Nebraska legislators are proposing a bill on abortion that, if passed, would be the strictest in the nation and would ban most abortions after 20 weeks into a pregnancy.
The first public hearing on the so-called Abortion Pain Prevention Act today drew a crowd of 100, and medical and legal experts from as far away as New York City, Alaska and Boston.
The Nebraska legislature's judiciary committee adjourned without taking action and will now discuss the bill in executive session, where the bill could be amended, tabled or passed on to Nebraska's full one-house legislature.
During the nearly four-hour hearing, the eight-member committee heard testimony from 19 people -- including a handful of doctors, several lawyers and two Nebraska parents who opposed the bill and spoke about how abortion had been the right decision for their family.
The proposed bill would ban abortions after fetuses reach 20 weeks, rather than the current limit that falls around 24 weeks. The only exception on the 20-week limit is if the procedure would "avert serious risk of substantial and irreversible physical impairment of a major bodily function" or save the pregnant woman's life.
This would be a marked change because current abortion bans in the U.S. are determined by fetal viability, or the point at which a fetus can live outside the womb -- which usually occurs around 24 weeks.
The Nebraska bill's sponsor, state Sen. Mike Flood, speaker of the legislature, acknowledged that this would be a major shift.
"My bill does not center around viability," Flood said. "It creates a new standard."
Abortion rights advocates argue the bill's parameters are unconstitutional and wouldn't be upheld in court, but anti-abortion activists contend that research suggesting a fetus can feel pain should be the basis for new restrictions on abortions.
"There are not many places in America where you can kill an unborn child who is capable of feeling pain," said Mary Spaulding Balch, a lobbyist for the anti-abortion group National Right to Life, during a press conference before the committee hearing. "Unfortunately, one of those places is here in Nebraska, and Nebraska is fastly becoming the mid-America late-term [abortion] capital."
Nebraska doctor LeRoy Carhart recently made national news for vowing to perform abortions late into pregnancies after the murder of his associate, George Tiller, a Kansas abortion provider, last May.
Physicians like Carhart would face stricter limits under the proposed bill, which would draw the determining line for a ban on most abortions at 20 weeks. Supporters of the 20-week limit argue that medical research shows fetuses can feel pain at 20 weeks.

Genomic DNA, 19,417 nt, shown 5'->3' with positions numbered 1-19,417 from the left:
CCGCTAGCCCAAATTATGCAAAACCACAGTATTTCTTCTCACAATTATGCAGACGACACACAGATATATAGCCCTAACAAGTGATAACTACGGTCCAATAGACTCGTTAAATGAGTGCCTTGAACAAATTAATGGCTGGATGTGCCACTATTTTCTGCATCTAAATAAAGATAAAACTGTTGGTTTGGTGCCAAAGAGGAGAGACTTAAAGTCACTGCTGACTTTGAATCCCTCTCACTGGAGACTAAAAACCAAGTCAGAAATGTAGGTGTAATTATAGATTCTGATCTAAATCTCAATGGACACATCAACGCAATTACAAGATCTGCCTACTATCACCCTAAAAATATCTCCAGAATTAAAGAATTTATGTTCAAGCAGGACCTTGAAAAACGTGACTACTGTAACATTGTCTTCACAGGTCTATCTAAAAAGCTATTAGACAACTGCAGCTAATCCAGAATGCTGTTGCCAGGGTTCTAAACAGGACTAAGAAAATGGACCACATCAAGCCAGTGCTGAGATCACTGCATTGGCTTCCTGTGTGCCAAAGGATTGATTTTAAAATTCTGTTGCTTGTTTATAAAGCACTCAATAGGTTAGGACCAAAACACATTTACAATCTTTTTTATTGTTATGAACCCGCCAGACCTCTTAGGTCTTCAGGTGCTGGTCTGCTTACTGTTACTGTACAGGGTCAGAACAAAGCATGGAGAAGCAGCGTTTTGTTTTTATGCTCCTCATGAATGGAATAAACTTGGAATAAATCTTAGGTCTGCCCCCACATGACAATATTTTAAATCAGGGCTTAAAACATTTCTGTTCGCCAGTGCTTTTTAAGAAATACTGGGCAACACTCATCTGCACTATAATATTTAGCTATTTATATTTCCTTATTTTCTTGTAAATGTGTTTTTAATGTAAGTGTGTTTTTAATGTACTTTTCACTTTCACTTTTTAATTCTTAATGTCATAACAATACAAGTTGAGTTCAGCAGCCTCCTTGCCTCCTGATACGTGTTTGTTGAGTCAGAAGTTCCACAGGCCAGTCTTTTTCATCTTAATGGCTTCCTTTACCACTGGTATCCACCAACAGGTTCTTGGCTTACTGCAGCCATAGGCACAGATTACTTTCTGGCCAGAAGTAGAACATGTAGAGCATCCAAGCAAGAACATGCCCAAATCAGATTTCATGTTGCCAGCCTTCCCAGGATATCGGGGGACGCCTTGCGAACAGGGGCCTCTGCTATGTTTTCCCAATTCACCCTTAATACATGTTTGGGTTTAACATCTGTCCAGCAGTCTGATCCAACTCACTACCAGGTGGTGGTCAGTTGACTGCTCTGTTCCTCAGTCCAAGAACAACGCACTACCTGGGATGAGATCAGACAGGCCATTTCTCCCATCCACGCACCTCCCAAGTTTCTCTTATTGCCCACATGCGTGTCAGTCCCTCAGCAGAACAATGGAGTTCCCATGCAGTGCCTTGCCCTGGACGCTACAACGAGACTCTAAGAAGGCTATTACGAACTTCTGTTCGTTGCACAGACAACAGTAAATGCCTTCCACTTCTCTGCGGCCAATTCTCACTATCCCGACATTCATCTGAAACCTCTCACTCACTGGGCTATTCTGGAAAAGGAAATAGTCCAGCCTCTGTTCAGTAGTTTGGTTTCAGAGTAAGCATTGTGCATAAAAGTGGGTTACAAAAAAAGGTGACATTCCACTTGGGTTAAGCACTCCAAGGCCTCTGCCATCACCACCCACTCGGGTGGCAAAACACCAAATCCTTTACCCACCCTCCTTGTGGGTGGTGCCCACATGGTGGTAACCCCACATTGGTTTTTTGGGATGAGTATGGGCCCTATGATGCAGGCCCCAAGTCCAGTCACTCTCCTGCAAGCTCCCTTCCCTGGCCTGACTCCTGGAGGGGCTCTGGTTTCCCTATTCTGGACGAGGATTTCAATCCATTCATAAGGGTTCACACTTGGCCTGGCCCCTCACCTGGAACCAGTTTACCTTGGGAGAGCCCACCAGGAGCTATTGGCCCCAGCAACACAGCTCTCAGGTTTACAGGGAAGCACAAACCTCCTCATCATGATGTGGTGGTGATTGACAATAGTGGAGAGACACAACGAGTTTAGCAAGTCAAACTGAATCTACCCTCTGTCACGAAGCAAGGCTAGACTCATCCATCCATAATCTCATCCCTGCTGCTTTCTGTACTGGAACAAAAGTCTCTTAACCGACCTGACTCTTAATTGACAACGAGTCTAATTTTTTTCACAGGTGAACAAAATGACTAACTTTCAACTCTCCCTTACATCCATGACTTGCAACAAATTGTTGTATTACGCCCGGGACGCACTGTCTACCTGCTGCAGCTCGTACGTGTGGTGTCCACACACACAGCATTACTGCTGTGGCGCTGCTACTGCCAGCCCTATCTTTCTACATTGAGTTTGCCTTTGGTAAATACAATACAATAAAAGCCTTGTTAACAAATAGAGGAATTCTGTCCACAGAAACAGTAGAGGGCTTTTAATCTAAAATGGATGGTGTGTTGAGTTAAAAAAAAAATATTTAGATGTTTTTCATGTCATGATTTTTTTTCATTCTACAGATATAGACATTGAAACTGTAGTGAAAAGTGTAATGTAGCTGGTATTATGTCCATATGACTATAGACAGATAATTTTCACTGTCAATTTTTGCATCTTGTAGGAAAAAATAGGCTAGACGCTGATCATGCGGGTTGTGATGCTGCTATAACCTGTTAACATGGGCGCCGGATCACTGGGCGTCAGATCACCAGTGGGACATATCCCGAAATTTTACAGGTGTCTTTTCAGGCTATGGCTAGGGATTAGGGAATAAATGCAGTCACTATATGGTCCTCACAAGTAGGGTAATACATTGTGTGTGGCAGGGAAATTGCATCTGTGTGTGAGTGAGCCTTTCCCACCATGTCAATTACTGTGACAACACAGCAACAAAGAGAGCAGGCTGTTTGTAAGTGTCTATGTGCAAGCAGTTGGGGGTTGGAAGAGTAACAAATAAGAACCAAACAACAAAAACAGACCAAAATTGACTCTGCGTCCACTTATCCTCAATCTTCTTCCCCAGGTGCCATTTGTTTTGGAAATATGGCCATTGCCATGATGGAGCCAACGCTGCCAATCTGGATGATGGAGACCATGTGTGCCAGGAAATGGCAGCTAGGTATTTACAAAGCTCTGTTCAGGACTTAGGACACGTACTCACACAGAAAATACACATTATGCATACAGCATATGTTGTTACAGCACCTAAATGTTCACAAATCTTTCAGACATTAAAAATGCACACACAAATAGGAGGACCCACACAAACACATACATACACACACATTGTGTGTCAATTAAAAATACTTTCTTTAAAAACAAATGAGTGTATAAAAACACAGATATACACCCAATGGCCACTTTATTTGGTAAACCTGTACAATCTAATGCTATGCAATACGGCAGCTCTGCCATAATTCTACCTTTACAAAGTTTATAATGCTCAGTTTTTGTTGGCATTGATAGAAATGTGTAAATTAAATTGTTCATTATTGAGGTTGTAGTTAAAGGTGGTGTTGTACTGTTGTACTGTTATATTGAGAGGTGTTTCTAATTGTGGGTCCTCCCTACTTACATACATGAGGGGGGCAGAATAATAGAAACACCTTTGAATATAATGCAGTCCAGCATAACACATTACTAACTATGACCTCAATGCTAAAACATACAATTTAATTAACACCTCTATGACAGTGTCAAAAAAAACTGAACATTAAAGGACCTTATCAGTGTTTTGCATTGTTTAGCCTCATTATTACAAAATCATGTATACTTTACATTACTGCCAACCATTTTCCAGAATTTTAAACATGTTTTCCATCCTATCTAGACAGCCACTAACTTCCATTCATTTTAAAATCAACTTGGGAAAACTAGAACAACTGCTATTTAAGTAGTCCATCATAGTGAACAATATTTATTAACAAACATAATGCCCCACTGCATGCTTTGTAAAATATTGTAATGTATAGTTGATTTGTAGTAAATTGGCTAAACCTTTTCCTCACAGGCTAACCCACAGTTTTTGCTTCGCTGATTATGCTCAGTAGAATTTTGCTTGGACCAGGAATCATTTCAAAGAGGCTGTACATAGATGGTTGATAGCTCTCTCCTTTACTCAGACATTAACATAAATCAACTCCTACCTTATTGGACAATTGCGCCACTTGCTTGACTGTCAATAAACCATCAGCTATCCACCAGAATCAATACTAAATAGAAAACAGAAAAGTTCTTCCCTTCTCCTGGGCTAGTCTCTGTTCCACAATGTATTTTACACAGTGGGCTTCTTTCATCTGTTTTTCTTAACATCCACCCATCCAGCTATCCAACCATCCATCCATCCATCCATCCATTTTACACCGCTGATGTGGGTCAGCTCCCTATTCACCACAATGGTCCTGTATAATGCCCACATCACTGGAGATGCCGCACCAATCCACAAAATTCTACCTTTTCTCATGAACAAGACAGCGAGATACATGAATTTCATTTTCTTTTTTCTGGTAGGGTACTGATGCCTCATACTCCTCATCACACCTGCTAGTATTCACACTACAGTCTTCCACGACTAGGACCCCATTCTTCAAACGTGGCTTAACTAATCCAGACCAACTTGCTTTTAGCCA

"The abortion procedures typically performed in the second and third trimesters -- I have no doubts -- would likely cause the fetus to experience excruciating, intense pain," said Ferdinand Salvacion, associate professor of medicine at Southern Illinois University.
Opponents of the bill argue that scientific research on fetal pain -- and if it occurs at 20 weeks -- is inconclusive or faulty. Plus, they argue, fetal viability, not fetal pain, is what the Supreme Court uses as a determinant for when abortions are normally banned.
"The Supreme Court has reaffirmed that line time and time again," said Caitlin Borgmann, a law professor at the City University of New York School of Law, who was in Lincoln, Neb., for the hearing.
The bill also specifies only physical health concerns as acceptable reasons for an abortion after the 20-week limit. That would put into place the narrowest health exception in the nation, as mental health isn't included. Interpretation of current law allows for mental health exceptions.
Borgmann, the law professor, can envision problems with this narrow health exception clause.
Imagine, she said, a woman who finds out after the 20-week mark that her baby lacks a brain, meaning the fetus isn't viable and will never become viable.
"In that circumstance, the woman would be unable to get an abortion," Borgmann said. "And a woman in that circumstance, one could imagine, would undergo severe emotional trauma having to carry that pregnancy all the way to term, having people as her about the pregnancy, whether she's named the baby."
In short, Borgmann said, the bill as proposed is unconstitutional and would surely face challenge in court -- a challenge she predicted the state would lose.
"So I think if the legislature wants to pass this bill they should do it with eyes wide open" knowing that they'd face costly legal fees down the road, she said.
The bill could put Nebraska on the national stage in the abortion debate for the second time in recent memory. A similarly controversial bill, banning late-term abortions, which are medically dubbed intact dilation and extraction (D&X) and known to anti-abortion activists as "partial-birth" abortions, went through the Nebraska legislature in 1997.
The U.S. Supreme Court, however, held the ban unconstitutional in 2000.
The setback for abortion opposition didn't last long: In 2003, the federal government outlawed D&X procedures, and the U.S. Supreme Court upheld the law's constitutionality in its 2007 ruling on Gonzales v. Carhart.
Dorothy Yeung, legislative counsel for National Right to Life, which supports the bill, said the new bill could mark a turning point for abortion legislation across the nation.
"We strongly believe that, upon the bill's passage, other states will follow it," Yeung said.
Janet Crepps with the Center for Reproductive Rights sees it another way: "It's essentially the legislature trying to practice medicine."
And, she added, "It should not be the job of the legislature to pass bills that they know are unconstitutional."
ABC News on Campus reporters Alina Selyukh, Andrew Mach, Morgan Demmel and Brandi Kruse contributed to this report.